“I would say [views on blockchain] drastically varies from country to country,” Krishnan said. “When I went to teach executive education in India… they’re quite aware of all the developments happening, but they’re quite sceptical of building on blockchain technology until its completely ready.
“In terms of what’s happening in the Middle East, that’s a very different scene. Dubai is very much hyped about blockchain as a technology, they’re trying to build use cases as quickly as possible. [But] when I went to do a couple of presentations at banks in Oman, they wanted other people to push out before they even start using it. But what I think every country can do more is push forward innovation, so that will speed up the process of having a blockchain platform ready for all the use cases a country wants.”
Diversity from the ground level
Cognisant of the need to lay groundwork for development of the space as a whole, Krishnan has also taken a keen interest in the current gender disparity of the blockchain research space. It’s a matter of practicality as much as anything else, with a huge body of research showing that improved diversity across almost any measure is typically being associated with preferable decision-making outcomes.
Blockchain technology, as an almost brand new field of research, presents a unique opportunity to try to pragmatically bake in a level of diversity from the beginning.
“It’s only when the field is starting that you can make the huge changes and bring in more of this diversity, so I’m definitely quite supportive of more women in the space,” Krishnan said. “It’s not just going to happen one day, it requires deliberate effort [and] a field in its inception where it’s possible to make these kinds of changes.”
The first step, Krishnan says, is to notice it.
“I think earlier on when I started education at Blockchain at Berkeley, it never occurred to me that we don’t have sufficient women. It just wasn’t a thought that came to mind. But there are definitely times that you realise that another woman’s perspective would be valuable on a lot of issues.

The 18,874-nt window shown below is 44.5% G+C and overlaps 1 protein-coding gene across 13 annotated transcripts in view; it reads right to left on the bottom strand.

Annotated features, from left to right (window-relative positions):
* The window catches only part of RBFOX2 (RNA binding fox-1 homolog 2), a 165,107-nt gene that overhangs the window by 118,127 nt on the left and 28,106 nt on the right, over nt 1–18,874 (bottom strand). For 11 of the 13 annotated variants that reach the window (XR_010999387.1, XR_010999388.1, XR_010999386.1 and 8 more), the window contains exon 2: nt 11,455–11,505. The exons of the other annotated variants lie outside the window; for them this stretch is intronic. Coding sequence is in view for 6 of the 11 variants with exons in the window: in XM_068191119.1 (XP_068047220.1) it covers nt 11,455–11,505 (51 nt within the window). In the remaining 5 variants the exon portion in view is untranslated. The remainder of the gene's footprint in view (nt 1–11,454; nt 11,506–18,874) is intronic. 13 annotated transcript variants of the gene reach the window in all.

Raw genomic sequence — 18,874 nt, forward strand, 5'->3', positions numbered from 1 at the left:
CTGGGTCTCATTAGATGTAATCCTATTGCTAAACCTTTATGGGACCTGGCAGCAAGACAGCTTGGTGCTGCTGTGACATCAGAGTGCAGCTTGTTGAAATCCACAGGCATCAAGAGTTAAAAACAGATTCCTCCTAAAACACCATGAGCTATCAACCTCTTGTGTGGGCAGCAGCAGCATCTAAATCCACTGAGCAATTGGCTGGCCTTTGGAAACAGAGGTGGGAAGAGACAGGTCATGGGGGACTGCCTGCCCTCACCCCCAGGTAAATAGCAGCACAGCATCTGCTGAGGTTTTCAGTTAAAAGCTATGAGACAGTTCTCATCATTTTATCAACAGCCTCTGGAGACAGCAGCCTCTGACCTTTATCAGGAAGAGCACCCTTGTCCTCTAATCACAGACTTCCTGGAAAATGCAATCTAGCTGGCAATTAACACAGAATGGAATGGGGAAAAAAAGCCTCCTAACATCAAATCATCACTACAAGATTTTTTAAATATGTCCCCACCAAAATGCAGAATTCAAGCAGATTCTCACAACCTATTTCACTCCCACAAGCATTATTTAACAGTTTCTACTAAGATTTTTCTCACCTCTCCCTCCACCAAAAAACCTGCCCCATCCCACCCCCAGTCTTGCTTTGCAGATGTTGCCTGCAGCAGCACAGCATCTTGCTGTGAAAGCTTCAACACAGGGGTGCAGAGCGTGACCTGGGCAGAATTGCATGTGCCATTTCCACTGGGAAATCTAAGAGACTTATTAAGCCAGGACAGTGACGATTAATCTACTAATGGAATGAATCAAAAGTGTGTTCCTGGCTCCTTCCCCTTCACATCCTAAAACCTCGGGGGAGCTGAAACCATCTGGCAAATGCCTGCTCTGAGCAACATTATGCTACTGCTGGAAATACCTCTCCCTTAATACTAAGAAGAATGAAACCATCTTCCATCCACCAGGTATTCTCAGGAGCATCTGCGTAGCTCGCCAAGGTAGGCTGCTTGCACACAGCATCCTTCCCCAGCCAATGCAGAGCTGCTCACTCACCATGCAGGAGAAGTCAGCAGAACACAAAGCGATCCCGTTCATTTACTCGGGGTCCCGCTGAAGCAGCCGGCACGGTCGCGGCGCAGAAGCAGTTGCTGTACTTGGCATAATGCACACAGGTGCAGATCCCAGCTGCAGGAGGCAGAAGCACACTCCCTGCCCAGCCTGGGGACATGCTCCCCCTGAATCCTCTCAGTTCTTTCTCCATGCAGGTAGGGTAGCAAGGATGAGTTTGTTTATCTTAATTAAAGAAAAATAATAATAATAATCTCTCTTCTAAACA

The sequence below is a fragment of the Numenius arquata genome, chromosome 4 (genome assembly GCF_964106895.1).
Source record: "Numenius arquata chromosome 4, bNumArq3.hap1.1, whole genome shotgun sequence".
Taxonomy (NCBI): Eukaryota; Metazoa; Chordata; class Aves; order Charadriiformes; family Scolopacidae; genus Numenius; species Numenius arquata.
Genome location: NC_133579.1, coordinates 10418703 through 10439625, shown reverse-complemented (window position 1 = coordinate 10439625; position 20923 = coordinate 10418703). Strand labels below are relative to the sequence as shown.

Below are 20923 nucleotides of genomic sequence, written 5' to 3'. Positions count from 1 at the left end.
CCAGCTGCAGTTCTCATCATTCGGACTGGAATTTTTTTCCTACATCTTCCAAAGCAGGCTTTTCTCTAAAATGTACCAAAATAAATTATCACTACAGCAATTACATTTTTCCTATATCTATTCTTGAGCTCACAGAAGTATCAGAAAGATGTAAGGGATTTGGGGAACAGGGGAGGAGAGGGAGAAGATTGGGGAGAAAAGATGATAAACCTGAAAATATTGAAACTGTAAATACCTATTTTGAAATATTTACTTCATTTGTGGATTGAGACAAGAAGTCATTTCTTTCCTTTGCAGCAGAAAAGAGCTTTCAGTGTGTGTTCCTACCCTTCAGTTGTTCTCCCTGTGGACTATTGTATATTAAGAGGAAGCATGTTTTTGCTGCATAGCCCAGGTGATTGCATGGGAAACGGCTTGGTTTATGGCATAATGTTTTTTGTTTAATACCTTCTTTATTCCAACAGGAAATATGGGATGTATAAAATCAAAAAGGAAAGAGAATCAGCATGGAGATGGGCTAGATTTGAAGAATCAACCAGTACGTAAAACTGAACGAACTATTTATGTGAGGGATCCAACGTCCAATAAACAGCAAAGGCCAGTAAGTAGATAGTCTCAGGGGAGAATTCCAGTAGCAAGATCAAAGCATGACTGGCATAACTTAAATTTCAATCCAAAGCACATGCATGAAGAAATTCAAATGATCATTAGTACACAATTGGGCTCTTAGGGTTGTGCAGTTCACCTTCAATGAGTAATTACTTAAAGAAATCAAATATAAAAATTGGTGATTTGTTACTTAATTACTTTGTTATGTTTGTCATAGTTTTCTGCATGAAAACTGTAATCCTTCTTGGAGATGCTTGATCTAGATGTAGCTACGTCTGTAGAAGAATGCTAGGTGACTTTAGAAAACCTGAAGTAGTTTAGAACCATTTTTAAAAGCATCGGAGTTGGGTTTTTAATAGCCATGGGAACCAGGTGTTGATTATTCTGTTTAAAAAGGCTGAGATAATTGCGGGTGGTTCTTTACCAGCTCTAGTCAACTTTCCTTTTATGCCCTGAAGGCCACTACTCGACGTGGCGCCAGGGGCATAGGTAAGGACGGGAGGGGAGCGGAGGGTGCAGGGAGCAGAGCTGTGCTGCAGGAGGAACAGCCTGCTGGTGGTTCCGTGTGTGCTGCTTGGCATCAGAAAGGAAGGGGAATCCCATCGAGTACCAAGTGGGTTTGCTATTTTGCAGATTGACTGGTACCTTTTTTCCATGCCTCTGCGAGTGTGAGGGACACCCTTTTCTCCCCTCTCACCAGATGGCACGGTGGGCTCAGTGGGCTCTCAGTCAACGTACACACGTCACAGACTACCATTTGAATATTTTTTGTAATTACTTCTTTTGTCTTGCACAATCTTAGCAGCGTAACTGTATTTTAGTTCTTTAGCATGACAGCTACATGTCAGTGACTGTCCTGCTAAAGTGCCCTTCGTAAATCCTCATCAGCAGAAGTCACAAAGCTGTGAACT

“I didn’t realise the huge gap initially. But as soon as I realised it, I started mentoring more women in the field. At any point in time, I’m always mentoring four to five other women in the space… doesn’t have to be the same area, just enabling them, seeing how they’re doing and connecting them to the right people, the right researchers. I do also encourage other people that I mentor to keep the cycle of mentorship going.”
Laying the groundwork and ensuring a more diverse field of researchers and developers from the start might have longstanding benefits for the space as a whole. And with the widespread adoption phase still a few years off by Krishnan’s and other experts’ estimations, there’s never been a better time.
Finding the killer apps
There’s also the question of finding blockchain’s “killer apps,” and actively hunting down and testing them as soon as possible. These killer apps will be the Googles, Facebooks and Ubers of blockchain technology, potentially changing the world in many very real ways with their systems.
Pretty much any cryptocurrency project that isn’t an outright scam is currently trying to do exactly this, but it’s difficult with the underlying technology still in flux, and a more comprehensive body of research is likely to see more use cases emerge.
“I think blockchain as a technology can be ready in a few years if we push,” Krishnan said. “I definitely think research on concepts is very useful… also testing out use cases and figuring out what the killer use case is for blockchains, and then building out blockchains related to that in parallel.
“I think we haven’t found all the killer uses for blockchain technology yet. It’s like when the Internet started. Did people imagine Uber and Facebook?
“I think currency is one of the immediate use cases. Right now, the big use is going to be payments. I’d say there will be a lot of changes in supply chain and in general there’s going to be a huge new mechanism of crowdfunding [that] will change the way we do research, will change the way maybe educational institutions exist. Maybe even [change] government structures. But I think all of that is way way down the line.
“We’re still in the hype stage for a while. Even though it appears it’s slowing down, we’re still very much in the hype stage. I think the hype should not affect the technology builders though; they shouldn’t be there for the hype, they should be there for the future.”
Disclosure: At the time of writing, the author holds ETH, IOTA, ICX, VET, XLM, BTC and ADA.
- Craig Wright: Tether is a criminal money laundering system
- Dr. Craig Wright explains the origins of Bitcoin – Full interview
- David Kleiman, Hal Finney and others helped create Bitcoin, says Dr. Craig Wright
- Cryptocurrency: Why all eyes are on eToro’s USA launch
- Bitcoin weekly price analysis 28 August: Token’s value soars in face of ETF rejections